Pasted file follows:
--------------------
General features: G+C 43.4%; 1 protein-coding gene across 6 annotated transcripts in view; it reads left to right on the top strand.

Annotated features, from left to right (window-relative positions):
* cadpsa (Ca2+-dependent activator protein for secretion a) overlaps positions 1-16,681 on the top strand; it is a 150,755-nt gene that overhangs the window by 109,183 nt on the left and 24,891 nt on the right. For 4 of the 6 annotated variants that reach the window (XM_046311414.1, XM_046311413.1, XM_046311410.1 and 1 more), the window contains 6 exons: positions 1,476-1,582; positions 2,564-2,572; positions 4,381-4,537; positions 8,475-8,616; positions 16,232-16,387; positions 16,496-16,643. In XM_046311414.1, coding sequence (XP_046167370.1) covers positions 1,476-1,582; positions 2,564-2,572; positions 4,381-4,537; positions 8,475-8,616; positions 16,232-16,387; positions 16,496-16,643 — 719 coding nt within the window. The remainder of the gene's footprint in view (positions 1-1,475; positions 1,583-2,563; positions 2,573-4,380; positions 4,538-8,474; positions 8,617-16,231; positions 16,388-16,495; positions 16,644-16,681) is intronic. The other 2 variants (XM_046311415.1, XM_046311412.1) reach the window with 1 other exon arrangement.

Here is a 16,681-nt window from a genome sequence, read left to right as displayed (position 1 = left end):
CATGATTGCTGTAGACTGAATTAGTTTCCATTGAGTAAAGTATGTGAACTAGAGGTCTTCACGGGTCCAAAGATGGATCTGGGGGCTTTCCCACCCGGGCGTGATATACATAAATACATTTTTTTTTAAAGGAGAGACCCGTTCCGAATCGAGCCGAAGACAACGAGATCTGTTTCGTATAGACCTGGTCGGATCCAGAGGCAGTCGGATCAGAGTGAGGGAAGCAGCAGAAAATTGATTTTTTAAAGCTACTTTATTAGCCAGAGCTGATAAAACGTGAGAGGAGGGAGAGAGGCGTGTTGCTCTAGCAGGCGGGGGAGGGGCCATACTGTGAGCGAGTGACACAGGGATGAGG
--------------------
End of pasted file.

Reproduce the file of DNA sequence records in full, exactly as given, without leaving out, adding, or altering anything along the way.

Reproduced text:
General features: G+C 43.4%; 1 protein-coding gene across 6 annotated transcripts in view; it reads left to right on the top strand.

Annotated features, from left to right (window-relative positions):
* cadpsa (Ca2+-dependent activator protein for secretion a) overlaps positions 1-16,681 on the top strand; it is a 150,755-nt gene that overhangs the window by 109,183 nt on the left and 24,891 nt on the right. For 4 of the 6 annotated variants that reach the window (XM_046311414.1, XM_046311413.1, XM_046311410.1 and 1 more), the window contains 6 exons: positions 1,476-1,582; positions 2,564-2,572; positions 4,381-4,537; positions 8,475-8,616; positions 16,232-16,387; positions 16,496-16,643. In XM_046311414.1, coding sequence (XP_046167370.1) covers positions 1,476-1,582; positions 2,564-2,572; positions 4,381-4,537; positions 8,475-8,616; positions 16,232-16,387; positions 16,496-16,643 — 719 coding nt within the window. The remainder of the gene's footprint in view (positions 1-1,475; positions 1,583-2,563; positions 2,573-4,380; positions 4,538-8,474; positions 8,617-16,231; positions 16,388-16,495; positions 16,644-16,681) is intronic. The other 2 variants (XM_046311415.1, XM_046311412.1) reach the window with 1 other exon arrangement.

Here is a 16,681-nt window from a genome sequence, read left to right as displayed (position 1 = left end):
CATGATTGCTGTAGACTGAATTAGTTTCCATTGAGTAAAGTATGTGAACTAGAGGTCTTCACGGGTCCAAAGATGGATCTGGGGGCTTTCCCACCCGGGCGTGATATACATAAATACATTTTTTTTTAAAGGAGAGACCCGTTCCGAATCGAGCCGAAGACAACGAGATCTGTTTCGTATAGACCTGGTCGGATCCAGAGGCAGTCGGATCAGAGTGAGGGAAGCAGCAGAAAATTGATTTTTTAAAGCTACTTTATTAGCCAGAGCTGATAAAACGTGAGAGGAGGGAGAGAGGCGTGTTGCTCTAGCAGGCGGGGGAGGGGCCATACTGTGAGCGAGTGACACAGGGATGAGG